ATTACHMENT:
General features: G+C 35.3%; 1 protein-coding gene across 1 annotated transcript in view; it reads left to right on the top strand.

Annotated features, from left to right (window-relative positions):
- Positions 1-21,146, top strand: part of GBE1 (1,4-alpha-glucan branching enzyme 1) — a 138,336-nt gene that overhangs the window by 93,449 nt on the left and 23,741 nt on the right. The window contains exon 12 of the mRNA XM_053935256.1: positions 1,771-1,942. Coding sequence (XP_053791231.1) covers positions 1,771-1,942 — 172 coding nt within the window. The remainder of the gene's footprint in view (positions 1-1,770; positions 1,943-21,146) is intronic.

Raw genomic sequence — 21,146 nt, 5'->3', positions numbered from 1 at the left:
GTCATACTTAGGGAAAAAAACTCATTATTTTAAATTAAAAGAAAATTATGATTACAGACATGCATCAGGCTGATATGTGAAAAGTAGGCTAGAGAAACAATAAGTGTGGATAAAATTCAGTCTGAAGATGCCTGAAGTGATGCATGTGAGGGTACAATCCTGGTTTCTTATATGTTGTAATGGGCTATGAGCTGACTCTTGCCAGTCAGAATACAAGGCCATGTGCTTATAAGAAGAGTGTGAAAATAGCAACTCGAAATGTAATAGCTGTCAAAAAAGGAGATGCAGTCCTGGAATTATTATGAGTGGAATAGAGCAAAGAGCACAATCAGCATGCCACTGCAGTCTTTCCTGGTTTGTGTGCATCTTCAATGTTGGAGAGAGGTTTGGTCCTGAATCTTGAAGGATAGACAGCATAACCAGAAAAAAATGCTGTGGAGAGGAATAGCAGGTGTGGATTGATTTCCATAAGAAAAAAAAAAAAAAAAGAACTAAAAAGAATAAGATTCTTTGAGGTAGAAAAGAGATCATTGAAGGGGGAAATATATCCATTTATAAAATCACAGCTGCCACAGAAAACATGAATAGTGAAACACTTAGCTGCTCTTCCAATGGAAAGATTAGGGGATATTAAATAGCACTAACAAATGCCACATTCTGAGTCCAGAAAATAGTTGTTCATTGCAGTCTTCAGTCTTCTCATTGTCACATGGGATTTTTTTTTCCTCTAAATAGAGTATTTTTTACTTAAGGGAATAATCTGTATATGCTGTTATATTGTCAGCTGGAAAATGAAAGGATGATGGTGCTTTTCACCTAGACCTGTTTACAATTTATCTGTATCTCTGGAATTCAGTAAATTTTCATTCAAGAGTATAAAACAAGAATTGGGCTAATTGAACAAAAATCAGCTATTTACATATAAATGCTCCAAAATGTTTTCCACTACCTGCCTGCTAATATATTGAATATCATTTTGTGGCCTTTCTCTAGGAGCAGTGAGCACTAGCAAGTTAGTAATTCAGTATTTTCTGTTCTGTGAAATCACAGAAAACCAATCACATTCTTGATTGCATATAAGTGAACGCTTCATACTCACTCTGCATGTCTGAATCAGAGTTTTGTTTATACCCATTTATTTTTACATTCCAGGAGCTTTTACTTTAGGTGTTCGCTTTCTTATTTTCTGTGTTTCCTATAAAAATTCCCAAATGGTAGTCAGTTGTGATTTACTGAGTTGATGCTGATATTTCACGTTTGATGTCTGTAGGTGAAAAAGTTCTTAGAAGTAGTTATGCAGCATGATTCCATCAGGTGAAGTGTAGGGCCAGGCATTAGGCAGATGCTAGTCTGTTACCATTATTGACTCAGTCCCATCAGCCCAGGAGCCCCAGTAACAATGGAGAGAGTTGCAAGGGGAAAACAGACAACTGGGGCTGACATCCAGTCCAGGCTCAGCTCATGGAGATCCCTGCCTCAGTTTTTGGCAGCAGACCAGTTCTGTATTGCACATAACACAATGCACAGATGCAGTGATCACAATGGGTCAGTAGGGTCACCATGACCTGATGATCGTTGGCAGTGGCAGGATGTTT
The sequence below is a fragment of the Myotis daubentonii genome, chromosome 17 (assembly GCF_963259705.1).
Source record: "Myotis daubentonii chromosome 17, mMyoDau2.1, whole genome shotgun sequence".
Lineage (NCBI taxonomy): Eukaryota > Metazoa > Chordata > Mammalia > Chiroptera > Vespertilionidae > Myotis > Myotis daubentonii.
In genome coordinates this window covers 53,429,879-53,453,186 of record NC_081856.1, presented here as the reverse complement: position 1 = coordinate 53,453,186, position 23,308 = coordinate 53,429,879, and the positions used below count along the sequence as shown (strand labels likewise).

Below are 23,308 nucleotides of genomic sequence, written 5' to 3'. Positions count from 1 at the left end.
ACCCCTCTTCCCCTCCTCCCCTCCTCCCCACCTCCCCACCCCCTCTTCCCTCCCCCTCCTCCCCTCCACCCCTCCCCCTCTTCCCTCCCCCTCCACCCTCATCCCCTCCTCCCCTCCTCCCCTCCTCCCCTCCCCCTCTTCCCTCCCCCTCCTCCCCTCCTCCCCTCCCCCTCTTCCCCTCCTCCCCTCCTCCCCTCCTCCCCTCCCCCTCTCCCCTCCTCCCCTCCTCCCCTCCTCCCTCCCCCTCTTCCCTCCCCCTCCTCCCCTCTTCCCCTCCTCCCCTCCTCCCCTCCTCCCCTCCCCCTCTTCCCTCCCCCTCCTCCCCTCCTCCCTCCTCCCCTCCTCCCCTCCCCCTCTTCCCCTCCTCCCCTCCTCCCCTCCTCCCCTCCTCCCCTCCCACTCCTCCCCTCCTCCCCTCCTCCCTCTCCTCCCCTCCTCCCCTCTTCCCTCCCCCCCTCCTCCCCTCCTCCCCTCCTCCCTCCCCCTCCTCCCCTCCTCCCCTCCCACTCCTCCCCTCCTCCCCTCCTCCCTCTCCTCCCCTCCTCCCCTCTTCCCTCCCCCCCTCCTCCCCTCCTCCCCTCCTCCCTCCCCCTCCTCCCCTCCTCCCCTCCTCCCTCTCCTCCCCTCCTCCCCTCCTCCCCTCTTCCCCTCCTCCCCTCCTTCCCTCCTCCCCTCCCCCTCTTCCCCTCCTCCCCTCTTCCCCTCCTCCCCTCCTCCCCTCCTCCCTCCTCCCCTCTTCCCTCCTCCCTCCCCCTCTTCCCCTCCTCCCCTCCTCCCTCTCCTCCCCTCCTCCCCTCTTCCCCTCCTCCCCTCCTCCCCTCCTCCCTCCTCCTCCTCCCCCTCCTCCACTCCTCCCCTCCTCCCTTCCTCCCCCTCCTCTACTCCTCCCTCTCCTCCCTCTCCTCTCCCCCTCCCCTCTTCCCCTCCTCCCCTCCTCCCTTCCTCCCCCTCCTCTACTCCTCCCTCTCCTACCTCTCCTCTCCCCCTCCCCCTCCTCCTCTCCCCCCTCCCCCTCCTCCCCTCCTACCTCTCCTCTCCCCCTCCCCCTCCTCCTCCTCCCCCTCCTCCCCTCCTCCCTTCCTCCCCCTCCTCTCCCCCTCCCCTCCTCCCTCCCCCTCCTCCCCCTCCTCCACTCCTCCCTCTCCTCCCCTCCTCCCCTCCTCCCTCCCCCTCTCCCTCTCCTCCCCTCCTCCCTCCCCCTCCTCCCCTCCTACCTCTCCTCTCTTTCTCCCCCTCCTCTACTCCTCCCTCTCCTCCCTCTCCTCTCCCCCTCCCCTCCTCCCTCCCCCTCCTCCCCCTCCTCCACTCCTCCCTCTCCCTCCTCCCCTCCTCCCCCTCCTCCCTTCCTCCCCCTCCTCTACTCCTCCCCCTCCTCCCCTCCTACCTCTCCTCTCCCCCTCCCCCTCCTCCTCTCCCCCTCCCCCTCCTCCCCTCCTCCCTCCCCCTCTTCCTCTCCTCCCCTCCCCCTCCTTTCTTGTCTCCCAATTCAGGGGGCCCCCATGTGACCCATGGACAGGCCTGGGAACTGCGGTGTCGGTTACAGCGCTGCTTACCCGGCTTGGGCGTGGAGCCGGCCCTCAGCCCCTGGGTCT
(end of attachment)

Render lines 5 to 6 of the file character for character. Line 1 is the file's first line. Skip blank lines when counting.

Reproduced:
GTCATACTTAGGGAAAAAAACTCATTATTTTAAATTAAAAGAAAATTATGATTACAGACATGCATCAGGCTGATATGTGAAAAGTAGGCTAGAGAAACAATAAGTGTGGATAAAATTCAGTCTGAAGATGCCTGAAGTGATGCATGTGAGGGTACAATCCTGGTTTCTTATATGTTGTAATGGGCTATGAGCTGACTCTTGCCAGTCAGAATACAAGGCCATGTGCTTATAAGAAGAGTGTGAAAATAGCAACTCGAAATGTAATAGCTGTCAAAAAAGGAGATGCAGTCCTGGAATTATTATGAGTGGAATAGAGCAAAGAGCACAATCAGCATGCCACTGCAGTCTTTCCTGGTTTGTGTGCATCTTCAATGTTGGAGAGAGGTTTGGTCCTGAATCTTGAAGGATAGACAGCATAACCAGAAAAAAATGCTGTGGAGAGGAATAGCAGGTGTGGATTGATTTCCATAAGAAAAAAAAAAAAAAAAGAACTAAAAAGAATAAGATTCTTTGAGGTAGAAAAGAGATCATTGAAGGGGGAAATATATCCATTTATAAAATCACAGCTGCCACAGAAAACATGAATAGTGAAACACTTAGCTGCTCTTCCAATGGAAAGATTAGGGGATATTAAATAGCACTAACAAATGCCACATTCTGAGTCCAGAAAATAGTTGTTCATTGCAGTCTTCAGTCTTCTCATTGTCACATGGGATTTTTTTTTCCTCTAAATAGAGTATTTTTTACTTAAGGGAATAATCTGTATATGCTGTTATATTGTCAGCTGGAAAATGAAAGGATGATGGTGCTTTTCACCTAGACCTGTTTACAATTTATCTGTATCTCTGGAATTCAGTAAATTTTCATTCAAGAGTATAAAACAAGAATTGGGCTAATTGAACAAAAATCAGCTATTTACATATAAATGCTCCAAAATGTTTTCCACTACCTGCCTGCTAATATATTGAATATCATTTTGTGGCCTTTCTCTAGGAGCAGTGAGCACTAGCAAGTTAGTAATTCAGTATTTTCTGTTCTGTGAAATCACAGAAAACCAATCACATTCTTGATTGCATATAAGTGAACGCTTCATACTCACTCTGCATGTCTGAATCAGAGTTTTGTTTATACCCATTTATTTTTACATTCCAGGAGCTTTTACTTTAGGTGTTCGCTTTCTTATTTTCTGTGTTTCCTATAAAAATTCCCAAATGGTAGTCAGTTGTGATTTACTGAGTTGATGCTGATATTTCACGTTTGATGTCTGTAGGTGAAAAAGTTCTTAGAAGTAGTTATGCAGCATGATTCCATCAGGTGAAGTGTAGGGCCAGGCATTAGGCAGATGCTAGTCTGTTACCATTATTGACTCAGTCCCATCAGCCCAGGAGCCCCAGTAACAATGGAGAGAGTTGCAAGGGGAAAACAGACAACTGGGGCTGACATCCAGTCCAGGCTCAGCTCATGGAGATCCCTGCCTCAGTTTTTGGCAGCAGACCAGTTCTGTATTGCACATAACACAATGCACAGATGCAGTGATCACAATGGGTCAGTAGGGTCACCATGACCTGATGATCGTTGGCAGTGGCAGGATGTTT
The sequence below is a fragment of the Myotis daubentonii genome, chromosome 17 (assembly GCF_963259705.1).